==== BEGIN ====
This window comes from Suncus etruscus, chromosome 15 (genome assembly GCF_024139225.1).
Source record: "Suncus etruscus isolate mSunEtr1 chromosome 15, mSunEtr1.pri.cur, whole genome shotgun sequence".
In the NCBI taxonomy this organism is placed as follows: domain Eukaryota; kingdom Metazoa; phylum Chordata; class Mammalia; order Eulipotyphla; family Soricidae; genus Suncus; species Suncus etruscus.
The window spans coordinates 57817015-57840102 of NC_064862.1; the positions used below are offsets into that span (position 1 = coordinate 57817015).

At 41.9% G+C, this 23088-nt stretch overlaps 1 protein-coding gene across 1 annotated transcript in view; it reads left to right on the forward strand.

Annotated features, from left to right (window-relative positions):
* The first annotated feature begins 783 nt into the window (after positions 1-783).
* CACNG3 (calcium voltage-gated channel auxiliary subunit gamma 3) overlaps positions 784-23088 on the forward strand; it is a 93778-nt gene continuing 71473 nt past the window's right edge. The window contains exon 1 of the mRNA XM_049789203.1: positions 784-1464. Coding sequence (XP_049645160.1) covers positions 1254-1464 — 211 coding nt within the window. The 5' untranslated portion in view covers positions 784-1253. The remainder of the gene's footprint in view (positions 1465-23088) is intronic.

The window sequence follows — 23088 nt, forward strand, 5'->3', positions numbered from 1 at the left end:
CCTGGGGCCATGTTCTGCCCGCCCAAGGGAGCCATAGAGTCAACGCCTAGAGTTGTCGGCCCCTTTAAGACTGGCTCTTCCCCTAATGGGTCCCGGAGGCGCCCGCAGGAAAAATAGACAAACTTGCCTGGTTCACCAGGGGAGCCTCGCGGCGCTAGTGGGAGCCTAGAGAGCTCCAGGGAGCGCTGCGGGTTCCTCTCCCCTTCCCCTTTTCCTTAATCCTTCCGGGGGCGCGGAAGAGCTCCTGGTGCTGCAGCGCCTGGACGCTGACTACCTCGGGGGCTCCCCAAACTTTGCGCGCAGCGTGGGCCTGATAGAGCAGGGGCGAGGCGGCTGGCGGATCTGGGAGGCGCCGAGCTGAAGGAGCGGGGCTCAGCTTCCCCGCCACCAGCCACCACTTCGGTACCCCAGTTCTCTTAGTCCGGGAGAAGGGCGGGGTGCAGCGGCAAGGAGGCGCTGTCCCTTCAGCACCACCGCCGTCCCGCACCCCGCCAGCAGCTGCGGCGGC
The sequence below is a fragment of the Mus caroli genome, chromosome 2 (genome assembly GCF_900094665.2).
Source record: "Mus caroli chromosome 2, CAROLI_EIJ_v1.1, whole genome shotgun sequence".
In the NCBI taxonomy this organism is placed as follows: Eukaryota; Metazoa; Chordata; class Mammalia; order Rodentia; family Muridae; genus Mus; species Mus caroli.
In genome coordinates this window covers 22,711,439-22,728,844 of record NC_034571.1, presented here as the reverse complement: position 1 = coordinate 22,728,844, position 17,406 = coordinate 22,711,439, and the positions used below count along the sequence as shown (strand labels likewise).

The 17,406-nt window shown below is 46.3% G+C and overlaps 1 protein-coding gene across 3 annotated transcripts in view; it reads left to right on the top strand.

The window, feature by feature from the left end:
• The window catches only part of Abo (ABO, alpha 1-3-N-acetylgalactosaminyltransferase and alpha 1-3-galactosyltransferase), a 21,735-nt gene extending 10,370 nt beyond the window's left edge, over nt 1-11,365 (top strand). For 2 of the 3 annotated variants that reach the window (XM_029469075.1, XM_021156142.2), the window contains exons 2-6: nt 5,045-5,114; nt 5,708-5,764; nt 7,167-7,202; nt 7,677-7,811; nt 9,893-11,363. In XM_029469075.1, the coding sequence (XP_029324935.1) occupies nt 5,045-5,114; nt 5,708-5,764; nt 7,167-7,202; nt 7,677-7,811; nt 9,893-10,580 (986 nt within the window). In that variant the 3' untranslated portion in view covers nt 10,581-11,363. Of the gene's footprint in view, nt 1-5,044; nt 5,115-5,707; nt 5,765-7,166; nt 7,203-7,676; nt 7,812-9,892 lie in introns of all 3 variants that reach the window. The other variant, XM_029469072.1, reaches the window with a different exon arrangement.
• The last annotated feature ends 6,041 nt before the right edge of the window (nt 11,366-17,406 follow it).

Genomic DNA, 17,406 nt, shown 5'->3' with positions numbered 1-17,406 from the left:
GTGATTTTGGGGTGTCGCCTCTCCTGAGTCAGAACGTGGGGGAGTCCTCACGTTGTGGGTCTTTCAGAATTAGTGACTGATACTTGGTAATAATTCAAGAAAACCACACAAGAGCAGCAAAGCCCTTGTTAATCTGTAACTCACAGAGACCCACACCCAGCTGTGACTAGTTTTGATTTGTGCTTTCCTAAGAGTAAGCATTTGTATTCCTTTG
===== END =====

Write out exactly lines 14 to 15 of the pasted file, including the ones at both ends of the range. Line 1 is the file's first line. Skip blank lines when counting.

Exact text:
In genome coordinates this window covers 22,711,439-22,728,844 of record NC_034571.1, presented here as the reverse complement: position 1 = coordinate 22,728,844, position 17,406 = coordinate 22,711,439, and the positions used below count along the sequence as shown (strand labels likewise).

The 17,406-nt window shown below is 46.3% G+C and overlaps 1 protein-coding gene across 3 annotated transcripts in view; it reads left to right on the top strand.